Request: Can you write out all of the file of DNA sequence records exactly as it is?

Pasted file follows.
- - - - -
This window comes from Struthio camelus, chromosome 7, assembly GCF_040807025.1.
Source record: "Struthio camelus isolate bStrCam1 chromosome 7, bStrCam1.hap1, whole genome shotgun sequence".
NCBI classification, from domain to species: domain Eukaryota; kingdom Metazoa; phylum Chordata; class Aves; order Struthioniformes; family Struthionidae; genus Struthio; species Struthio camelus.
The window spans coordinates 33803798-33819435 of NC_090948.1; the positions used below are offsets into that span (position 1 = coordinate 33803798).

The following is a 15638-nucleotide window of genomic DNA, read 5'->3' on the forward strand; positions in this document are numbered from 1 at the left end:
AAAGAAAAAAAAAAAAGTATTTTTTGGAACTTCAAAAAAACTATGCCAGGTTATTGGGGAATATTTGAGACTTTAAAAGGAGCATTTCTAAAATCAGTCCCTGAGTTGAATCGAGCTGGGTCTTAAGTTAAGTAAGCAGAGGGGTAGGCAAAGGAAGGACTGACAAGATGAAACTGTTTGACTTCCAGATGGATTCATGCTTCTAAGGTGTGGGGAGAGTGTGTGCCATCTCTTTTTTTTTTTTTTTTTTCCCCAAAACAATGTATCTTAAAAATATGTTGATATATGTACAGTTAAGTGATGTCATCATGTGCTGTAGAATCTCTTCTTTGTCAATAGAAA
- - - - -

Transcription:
This window comes from Struthio camelus, chromosome 7, assembly GCF_040807025.1.
Source record: "Struthio camelus isolate bStrCam1 chromosome 7, bStrCam1.hap1, whole genome shotgun sequence".
NCBI classification, from domain to species: domain Eukaryota; kingdom Metazoa; phylum Chordata; class Aves; order Struthioniformes; family Struthionidae; genus Struthio; species Struthio camelus.
The window spans coordinates 33803798-33819435 of NC_090948.1; the positions used below are offsets into that span (position 1 = coordinate 33803798).

The following is a 15638-nucleotide window of genomic DNA, read 5'->3' on the forward strand; positions in this document are numbered from 1 at the left end:
AAAGAAAAAAAAAAAAGTATTTTTTGGAACTTCAAAAAAACTATGCCAGGTTATTGGGGAATATTTGAGACTTTAAAAGGAGCATTTCTAAAATCAGTCCCTGAGTTGAATCGAGCTGGGTCTTAAGTTAAGTAAGCAGAGGGGTAGGCAAAGGAAGGACTGACAAGATGAAACTGTTTGACTTCCAGATGGATTCATGCTTCTAAGGTGTGGGGAGAGTGTGTGCCATCTCTTTTTTTTTTTTTTTTTTCCCCAAAACAATGTATCTTAAAAATATGTTGATATATGTACAGTTAAGTGATGTCATCATGTGCTGTAGAATCTCTTCTTTGTCAATAGAAA